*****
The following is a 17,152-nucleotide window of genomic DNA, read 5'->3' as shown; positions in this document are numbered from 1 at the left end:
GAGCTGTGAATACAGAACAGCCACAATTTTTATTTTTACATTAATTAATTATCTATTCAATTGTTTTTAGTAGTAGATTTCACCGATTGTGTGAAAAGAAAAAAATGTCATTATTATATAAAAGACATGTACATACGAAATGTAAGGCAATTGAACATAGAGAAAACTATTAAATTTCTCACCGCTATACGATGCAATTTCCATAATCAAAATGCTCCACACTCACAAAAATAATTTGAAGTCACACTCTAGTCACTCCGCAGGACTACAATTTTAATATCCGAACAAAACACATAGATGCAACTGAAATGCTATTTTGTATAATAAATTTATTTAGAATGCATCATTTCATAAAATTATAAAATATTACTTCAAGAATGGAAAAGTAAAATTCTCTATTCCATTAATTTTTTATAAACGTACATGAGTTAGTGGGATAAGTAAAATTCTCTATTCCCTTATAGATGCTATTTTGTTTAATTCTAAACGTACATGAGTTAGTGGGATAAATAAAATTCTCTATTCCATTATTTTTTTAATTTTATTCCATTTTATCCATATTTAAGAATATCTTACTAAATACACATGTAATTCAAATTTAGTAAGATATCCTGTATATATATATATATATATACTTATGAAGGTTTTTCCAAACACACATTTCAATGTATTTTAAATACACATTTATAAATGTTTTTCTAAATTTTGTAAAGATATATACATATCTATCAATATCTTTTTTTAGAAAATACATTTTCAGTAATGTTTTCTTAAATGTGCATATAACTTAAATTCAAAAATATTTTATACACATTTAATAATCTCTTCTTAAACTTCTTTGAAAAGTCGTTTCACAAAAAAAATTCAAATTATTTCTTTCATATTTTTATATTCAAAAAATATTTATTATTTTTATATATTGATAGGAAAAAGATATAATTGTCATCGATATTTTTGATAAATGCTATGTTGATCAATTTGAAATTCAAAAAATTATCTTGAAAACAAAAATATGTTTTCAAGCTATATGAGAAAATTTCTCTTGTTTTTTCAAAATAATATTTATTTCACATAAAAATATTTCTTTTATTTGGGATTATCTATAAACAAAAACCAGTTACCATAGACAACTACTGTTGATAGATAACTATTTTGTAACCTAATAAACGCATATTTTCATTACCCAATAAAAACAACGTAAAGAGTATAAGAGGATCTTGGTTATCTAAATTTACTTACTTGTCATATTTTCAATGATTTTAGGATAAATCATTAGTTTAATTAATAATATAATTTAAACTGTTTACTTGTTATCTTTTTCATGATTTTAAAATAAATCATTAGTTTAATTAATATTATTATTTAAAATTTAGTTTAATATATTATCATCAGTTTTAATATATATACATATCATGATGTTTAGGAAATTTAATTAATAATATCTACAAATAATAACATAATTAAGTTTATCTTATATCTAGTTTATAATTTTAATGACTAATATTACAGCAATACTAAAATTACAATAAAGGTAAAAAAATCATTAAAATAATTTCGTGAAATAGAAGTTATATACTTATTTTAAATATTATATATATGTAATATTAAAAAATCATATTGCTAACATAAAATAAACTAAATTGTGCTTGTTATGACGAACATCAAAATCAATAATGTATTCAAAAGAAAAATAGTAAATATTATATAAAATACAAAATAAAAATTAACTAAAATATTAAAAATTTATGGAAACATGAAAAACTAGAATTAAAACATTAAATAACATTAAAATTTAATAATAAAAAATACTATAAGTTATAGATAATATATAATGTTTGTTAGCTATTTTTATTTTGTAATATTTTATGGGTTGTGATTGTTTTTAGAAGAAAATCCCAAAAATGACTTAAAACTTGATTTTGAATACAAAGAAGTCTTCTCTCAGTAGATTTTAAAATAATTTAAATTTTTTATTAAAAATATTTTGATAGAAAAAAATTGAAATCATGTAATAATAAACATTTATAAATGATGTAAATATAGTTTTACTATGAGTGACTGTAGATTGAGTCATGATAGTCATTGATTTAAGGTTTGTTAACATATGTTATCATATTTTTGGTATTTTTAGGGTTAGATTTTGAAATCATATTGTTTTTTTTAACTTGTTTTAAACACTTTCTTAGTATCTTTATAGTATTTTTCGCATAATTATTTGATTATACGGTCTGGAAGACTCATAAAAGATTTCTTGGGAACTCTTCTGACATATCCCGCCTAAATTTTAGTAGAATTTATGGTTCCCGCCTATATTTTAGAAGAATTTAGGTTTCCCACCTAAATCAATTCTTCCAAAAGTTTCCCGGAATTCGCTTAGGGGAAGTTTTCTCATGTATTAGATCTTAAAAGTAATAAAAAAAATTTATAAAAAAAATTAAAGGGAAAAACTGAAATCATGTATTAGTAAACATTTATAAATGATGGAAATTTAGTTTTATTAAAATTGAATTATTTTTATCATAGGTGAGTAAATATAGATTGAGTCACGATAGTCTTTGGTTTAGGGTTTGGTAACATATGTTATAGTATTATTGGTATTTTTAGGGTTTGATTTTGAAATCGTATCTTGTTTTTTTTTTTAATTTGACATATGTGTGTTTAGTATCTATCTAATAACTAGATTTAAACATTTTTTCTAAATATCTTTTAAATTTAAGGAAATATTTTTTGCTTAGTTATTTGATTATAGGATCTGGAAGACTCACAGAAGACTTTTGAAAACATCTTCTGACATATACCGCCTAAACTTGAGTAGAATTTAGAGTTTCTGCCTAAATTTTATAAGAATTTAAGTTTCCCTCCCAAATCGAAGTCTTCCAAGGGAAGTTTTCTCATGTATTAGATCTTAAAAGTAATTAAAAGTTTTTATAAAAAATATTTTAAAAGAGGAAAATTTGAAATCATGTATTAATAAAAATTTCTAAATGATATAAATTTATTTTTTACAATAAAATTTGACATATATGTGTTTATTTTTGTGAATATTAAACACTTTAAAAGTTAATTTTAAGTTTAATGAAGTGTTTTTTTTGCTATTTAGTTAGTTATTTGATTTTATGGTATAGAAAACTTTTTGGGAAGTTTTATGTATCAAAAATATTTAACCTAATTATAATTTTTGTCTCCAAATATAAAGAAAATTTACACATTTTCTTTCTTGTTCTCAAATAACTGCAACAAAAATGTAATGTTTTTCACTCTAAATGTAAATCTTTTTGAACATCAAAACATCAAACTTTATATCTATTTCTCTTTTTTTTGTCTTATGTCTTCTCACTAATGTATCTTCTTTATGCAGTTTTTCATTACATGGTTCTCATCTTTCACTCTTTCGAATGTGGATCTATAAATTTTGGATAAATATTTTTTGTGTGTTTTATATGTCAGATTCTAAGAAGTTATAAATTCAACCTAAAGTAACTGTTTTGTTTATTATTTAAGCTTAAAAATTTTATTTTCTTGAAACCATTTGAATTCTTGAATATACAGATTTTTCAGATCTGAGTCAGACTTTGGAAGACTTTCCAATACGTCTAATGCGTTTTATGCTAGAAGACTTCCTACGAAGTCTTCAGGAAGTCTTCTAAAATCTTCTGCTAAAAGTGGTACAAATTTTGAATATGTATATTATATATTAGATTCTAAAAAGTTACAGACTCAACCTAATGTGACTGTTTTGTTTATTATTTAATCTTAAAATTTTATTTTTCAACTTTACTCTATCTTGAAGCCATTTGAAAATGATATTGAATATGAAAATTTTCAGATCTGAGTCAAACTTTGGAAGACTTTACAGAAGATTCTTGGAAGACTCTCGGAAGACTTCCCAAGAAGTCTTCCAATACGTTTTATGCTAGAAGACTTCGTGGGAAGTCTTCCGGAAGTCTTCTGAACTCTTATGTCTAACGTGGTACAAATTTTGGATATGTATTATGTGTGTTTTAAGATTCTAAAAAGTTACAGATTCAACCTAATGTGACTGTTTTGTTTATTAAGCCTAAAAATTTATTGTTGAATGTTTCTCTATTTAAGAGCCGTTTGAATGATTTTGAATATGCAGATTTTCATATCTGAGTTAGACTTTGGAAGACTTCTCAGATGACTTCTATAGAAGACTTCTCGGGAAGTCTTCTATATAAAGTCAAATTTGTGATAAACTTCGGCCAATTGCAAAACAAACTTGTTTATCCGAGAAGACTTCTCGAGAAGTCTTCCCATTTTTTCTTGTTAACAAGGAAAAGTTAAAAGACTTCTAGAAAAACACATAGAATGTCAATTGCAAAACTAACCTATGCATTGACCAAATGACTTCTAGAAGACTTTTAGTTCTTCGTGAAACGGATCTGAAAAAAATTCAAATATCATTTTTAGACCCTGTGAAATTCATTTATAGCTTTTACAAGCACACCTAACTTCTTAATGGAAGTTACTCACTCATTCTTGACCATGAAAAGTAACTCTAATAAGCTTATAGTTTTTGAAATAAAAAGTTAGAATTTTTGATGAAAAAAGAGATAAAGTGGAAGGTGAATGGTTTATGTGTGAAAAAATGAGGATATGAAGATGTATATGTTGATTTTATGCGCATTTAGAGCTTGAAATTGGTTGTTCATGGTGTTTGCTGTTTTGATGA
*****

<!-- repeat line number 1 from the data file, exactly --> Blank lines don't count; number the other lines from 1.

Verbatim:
The following is a 17,152-nucleotide window of genomic DNA, read 5'->3' as shown; positions in this document are numbered from 1 at the left end: